The Sherpas were more calculating. If Bruce had not made it over the summit ridge then there was very little chance he would ever make it to Camp 4. The best thing to do, in their minds, was to descend. So they geared up and swept Cathy away with them down the Lhotse Face.
She later wrote in Free to Decide: “My last image as I left the tent was of Ian lying on his side, staring un-moving through the tent door at the slope above us. It tore my heart to see him sitting so still, so small. I know he is waiting for one of the black specks to stand up and begin a slow progress downhill. But they never do. They are only rocks, inanimate and immobile.”
By midday the descending party arrived safely in the Western Cwm.
Ian kept his vigil on the South Col. Two of the bottles Cathy found are with him for when his own supply runs out.
Around this time Ian and Philip speak privately on the radio.
A short while later I am given a note dictated to Philip by his brother in Camp 4. It reads:
“The First South African Everest Expedition regretfully announces that team member Bruce Herrod has been missing on Mount Everest between the summit and the South Col for a period of 19 hours, from 17h00 on 25/05/96 to 12h00 on 26/06/96. Ian Woodall will remain on the South Col for 24 hours, pending Bruce Herrod’s possible return. No further communications will be given.”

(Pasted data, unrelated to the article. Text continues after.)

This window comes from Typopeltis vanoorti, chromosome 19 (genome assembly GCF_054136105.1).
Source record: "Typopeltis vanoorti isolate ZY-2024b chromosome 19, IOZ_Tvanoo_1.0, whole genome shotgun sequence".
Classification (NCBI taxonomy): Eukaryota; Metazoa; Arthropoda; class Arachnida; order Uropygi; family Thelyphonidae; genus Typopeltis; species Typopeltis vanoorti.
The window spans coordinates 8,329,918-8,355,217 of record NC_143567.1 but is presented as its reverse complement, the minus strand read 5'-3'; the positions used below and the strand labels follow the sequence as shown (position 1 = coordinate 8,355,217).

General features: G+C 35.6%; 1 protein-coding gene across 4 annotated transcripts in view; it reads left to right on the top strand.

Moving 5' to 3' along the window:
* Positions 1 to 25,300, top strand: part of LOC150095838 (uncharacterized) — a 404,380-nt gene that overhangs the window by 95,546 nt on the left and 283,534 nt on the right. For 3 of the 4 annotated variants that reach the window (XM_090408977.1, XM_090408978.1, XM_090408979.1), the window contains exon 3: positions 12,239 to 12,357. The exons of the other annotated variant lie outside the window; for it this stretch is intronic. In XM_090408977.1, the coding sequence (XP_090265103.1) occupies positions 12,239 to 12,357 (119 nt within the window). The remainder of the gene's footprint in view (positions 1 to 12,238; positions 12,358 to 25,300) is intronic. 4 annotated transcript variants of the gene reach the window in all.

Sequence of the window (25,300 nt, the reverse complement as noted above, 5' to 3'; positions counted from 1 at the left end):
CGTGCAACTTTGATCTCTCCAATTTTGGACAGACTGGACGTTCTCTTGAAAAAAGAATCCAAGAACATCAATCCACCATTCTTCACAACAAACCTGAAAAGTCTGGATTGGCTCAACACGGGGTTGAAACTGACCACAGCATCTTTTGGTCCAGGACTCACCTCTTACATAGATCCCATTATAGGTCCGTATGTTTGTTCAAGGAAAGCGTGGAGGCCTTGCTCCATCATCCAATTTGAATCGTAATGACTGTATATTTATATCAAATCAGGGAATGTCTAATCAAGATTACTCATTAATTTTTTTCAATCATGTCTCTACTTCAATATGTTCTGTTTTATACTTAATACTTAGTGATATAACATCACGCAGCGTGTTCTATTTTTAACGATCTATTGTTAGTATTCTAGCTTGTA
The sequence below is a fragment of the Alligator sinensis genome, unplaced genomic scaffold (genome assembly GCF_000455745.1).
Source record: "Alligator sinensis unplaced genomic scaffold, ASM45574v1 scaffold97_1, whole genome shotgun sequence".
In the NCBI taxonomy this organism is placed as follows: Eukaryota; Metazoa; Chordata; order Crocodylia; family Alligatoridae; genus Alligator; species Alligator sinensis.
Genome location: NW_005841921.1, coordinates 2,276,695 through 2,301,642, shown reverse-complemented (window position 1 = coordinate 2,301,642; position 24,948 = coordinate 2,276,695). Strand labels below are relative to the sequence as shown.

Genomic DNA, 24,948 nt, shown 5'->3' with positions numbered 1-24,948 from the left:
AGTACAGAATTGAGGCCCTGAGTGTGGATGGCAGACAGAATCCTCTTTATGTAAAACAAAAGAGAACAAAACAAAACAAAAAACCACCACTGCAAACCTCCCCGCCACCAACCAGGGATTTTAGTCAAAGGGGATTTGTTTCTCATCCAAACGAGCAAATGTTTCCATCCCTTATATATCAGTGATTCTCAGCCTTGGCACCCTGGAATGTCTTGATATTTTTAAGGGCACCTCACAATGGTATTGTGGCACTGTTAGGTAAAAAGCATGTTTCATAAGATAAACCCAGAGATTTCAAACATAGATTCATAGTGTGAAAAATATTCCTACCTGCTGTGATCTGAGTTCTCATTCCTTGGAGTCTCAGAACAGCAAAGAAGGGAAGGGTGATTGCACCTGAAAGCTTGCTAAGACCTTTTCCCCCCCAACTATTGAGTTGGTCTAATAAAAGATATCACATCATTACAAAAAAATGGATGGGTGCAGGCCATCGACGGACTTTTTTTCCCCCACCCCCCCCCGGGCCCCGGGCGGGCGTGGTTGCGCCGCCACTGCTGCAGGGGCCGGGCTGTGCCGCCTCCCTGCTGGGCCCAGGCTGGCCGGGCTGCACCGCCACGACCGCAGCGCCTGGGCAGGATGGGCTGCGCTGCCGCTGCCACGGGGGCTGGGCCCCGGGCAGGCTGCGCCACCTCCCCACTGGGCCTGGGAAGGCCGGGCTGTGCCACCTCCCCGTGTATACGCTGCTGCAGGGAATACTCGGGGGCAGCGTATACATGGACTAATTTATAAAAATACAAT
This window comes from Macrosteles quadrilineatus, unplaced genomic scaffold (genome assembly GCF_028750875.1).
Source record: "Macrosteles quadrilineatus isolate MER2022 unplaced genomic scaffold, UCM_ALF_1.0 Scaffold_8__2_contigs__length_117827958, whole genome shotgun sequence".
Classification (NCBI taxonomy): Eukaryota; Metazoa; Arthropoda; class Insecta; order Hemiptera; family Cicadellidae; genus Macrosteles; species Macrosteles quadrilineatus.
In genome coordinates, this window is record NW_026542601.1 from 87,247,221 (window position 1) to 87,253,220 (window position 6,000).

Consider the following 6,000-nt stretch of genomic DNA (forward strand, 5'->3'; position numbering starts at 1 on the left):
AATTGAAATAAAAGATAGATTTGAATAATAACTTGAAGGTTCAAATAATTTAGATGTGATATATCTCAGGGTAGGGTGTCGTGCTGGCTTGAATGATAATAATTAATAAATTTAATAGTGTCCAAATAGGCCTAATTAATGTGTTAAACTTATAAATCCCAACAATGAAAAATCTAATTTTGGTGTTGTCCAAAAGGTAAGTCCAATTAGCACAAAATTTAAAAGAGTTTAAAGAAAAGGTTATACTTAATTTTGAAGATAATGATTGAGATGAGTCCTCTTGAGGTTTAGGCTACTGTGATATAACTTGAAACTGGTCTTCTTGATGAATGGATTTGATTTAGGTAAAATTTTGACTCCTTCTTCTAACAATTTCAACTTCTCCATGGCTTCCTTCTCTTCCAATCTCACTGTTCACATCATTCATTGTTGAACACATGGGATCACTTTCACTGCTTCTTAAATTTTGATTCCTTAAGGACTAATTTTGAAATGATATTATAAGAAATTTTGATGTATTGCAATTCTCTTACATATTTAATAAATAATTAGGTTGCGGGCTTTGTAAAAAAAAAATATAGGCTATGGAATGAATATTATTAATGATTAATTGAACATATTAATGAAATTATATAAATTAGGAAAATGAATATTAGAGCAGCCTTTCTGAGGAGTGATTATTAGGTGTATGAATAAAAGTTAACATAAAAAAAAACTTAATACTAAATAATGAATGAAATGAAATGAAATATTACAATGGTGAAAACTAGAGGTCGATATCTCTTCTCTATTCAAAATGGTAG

Philip then notified the British and Nepalese authorities that Bruce was missing and presumed dead on Everest.
Then he had to pick up the phone and break the news to Sue that her fianc would not be coming back. He held his emotions as best he could and then walked away from camp with tears streaming down his face.
Then it was my turn. I picked up the satellite phone and called the 702 newsroom. I asked them to record the message I was about to read.